About a year and a half ago Maker's Mark released this three bottle Generations of Proof set, which, as I understand it, was available only at Costco. This "limited edition collection of our bourbon heritage" pays tribute to the Samuels lineage behind the Maker's Mark Brand. The set includes three 375 ml bottles, all at cask strength, and all showcasing Maker's Mark's most known products. The Maker's Mark Cask strength is in tribute to T. William Samuels, Maker's Mark's founder. The Maker's Mark 46 Cask Strength is in tribute to his son, Bill Samuels, Jr., and the Maker's Mark Private Select is in tribute to grandson Rob Samuels.
When I saw these start showing up on various social media, it was added as a staple to our household Costco shopping list. My wife knew, whenever she was there, to look for this set, and of course I made it a point to seek it out whenever I made a Costco run as well. I was disappointed on so many trips to that store having not found any, and then one day my wife and my son came back from running errands with box in hand! I had a lot of fun with this, of course doing a couple side-by-side tastings, and then eventually finishing off each bottle one-by-one. I had thought about doing individual reviews, but I figured one post should cover it.
- 108.8 Proof
I've always been a fan of Maker's Mark Cask Strength since it was first released. While I wouldn't call it my "go-to" bottle (I don't really have one), it is certainly one that I'd push others toward. It's a very good bourbon bottled at cask strength, at a reasonable price, and is readily available. On the nose I got baked goods or pastry notes. It was like a bear claw with baked peaches and cinnamon. I even got a bit of a hazelnut note. I really loved the nose on this one.
As to flavor, it was certainly on the sweeter side with honey and vanilla taking center stage. I did get an interesting tea note that went really well with the vanilla and honey. It also had a brighter note, like crisp, sweet apple (and not that overripe apple note that I get so often in young bourbons). Carrying through on that "sweet" theme, I also got a candy corn note, as well as some of the baked peaches I got on the nose. The finish tempered the sweetness a bit. I still got a light maple syrup note, but it was balanced out by a sort of pie crust note that made the finish very enjoyable.
Overall, while I did enjoy it, it leaned a bit more on the sweeter side than I generally prefer.
- 111.2 Proof
I've picked up a few 46 Cask Strength bottles here and there. There once was a time that it was a limited release only available at the distillery, but eventually Maker's Mark realized there was real money to be made off the stuff, and now I'm seeing it fairly regularly on the shelves, which is a good thing! The nose on this one was a stark contrast to the regular cask strength. I immediately noticed a sort of damp or musty wood note. I know it sounds weird, but it wasn't off-putting, and it seemed to work really well with the other notes I got on the nose, including a rich fig or raisin note, and even a bacon note. It had just the slightest bit of sweetness.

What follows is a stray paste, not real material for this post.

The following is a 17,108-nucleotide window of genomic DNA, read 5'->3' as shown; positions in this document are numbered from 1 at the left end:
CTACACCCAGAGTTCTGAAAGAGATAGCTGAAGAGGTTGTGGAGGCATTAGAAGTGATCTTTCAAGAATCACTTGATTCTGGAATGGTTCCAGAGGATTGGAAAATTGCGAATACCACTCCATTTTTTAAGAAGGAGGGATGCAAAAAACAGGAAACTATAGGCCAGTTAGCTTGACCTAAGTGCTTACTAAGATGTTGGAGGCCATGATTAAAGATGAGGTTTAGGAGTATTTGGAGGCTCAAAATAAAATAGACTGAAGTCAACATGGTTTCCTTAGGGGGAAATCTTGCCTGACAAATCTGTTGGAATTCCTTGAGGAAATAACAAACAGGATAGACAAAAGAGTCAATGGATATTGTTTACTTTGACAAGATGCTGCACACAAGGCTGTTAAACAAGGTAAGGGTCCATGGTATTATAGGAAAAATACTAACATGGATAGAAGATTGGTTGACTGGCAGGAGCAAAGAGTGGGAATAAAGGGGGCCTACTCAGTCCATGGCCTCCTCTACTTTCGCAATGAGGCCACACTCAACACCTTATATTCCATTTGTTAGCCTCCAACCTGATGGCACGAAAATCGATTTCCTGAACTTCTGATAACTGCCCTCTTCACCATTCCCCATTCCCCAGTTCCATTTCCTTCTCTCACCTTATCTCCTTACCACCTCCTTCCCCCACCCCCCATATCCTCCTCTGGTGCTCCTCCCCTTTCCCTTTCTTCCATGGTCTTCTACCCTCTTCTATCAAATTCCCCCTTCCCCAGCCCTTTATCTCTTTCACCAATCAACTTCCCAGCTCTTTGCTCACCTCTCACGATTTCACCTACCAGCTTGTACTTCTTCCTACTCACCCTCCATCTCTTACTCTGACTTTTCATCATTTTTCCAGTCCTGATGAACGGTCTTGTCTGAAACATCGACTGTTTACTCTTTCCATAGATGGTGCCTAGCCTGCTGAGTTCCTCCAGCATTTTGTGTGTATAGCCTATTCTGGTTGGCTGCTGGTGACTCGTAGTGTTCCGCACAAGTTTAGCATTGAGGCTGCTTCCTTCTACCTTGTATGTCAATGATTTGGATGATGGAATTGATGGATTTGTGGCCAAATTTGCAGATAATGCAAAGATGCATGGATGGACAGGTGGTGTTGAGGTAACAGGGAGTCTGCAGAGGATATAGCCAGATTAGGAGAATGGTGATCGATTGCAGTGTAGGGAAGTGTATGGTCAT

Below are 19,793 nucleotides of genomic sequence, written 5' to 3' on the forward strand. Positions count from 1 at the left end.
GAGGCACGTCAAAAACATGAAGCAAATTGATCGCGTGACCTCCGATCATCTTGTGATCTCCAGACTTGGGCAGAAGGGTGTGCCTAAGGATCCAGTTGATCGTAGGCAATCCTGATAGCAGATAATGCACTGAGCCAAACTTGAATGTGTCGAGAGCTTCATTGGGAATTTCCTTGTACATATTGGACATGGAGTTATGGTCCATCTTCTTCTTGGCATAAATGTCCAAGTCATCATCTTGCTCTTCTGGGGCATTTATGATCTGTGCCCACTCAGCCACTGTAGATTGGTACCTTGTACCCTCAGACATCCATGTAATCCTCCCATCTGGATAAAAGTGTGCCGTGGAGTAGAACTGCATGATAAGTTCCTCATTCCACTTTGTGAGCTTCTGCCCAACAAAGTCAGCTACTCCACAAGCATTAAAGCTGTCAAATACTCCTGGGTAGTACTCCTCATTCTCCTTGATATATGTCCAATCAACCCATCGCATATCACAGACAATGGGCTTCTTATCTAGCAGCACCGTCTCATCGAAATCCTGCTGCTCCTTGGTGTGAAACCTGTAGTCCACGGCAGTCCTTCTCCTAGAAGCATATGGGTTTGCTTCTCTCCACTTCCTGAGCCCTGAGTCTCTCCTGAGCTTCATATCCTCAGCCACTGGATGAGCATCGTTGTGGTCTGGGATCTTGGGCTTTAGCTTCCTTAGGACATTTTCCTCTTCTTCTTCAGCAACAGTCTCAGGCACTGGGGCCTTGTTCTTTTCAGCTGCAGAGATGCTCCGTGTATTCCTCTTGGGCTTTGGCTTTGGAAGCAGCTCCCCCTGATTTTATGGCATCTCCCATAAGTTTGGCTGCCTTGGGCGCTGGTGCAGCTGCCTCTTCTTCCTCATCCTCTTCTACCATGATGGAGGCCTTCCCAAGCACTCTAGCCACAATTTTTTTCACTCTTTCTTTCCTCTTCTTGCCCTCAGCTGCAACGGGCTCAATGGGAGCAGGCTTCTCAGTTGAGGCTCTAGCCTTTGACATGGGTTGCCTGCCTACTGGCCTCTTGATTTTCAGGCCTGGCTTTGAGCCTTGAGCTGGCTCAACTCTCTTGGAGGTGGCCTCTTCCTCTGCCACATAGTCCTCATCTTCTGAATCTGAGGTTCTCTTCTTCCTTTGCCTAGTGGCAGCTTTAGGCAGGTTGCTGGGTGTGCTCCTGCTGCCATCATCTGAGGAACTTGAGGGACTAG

The flavor didn't quite follow the nose. It certainly had the sweeter, rich notes of fig and raisin. But, along with that I got a significant pecan pie note. It was buttery and full of brown sugar, but also had a certain nutty quality to balance it out a bit. On the finish I got a rich dark cherry note and the nutty note seemed to lean more towards an oak note. Both flavors on the finish added some bitterness that balanced out the sweetness I was getting in the pecan pie flavors. It also had a bit more bite on the finish, with a spicy cinnamon note that lingered for quite a bit.
I enjoyed this one more than the regular cask strength but not by a lot. It did add the spice component as well as a bit more complexity that I would have desired in the regular cask strength.
- 110.2 Proof
- 2 Seared French Cuvee; 4 Roasted French Mocha; 4 Toasted French Spice
This was the one I was most excited about, primarily because every Maker's Mark private selection I've had has been its own unique experience, and I was very curious what experience a personal selection from Rob Samuels himself might provide. This one gave off aromas of black pepper and oak. The oak at times leaned more towards a walnut flavor. It also had a light smokiness, kind of like a burnt sugar note, as well as a sweet, creamy nougat note.
Interestingly, the first note that I made while tasting this one was that it tasted like an older bourbon. It seemed to have significantly more oak influence, with some tannic bitterness coming through. I particularly enjoy a little bit of tannins, so long as it's not overdone (it's what I love about Elijah Craig 18 year), and here it was done very well. Rather than detract from the bourbon, it added to its complexity and character, complementing the sweet toffee and brown sugar notes. This one was a bit on the earthier side as well, with nutmeg and even a bit of leather. It had a healthy amount of cinnamon spice as well, which, along with that toffee note, lingered for quite a while on the finish.
Of the three, this was certainly the one I enjoyed the most. But, that said, given the profile, I'd imagine plenty of others had one of the other two pegged as their favorite. This one, however, had complexity and even a touch of funk that I loved.
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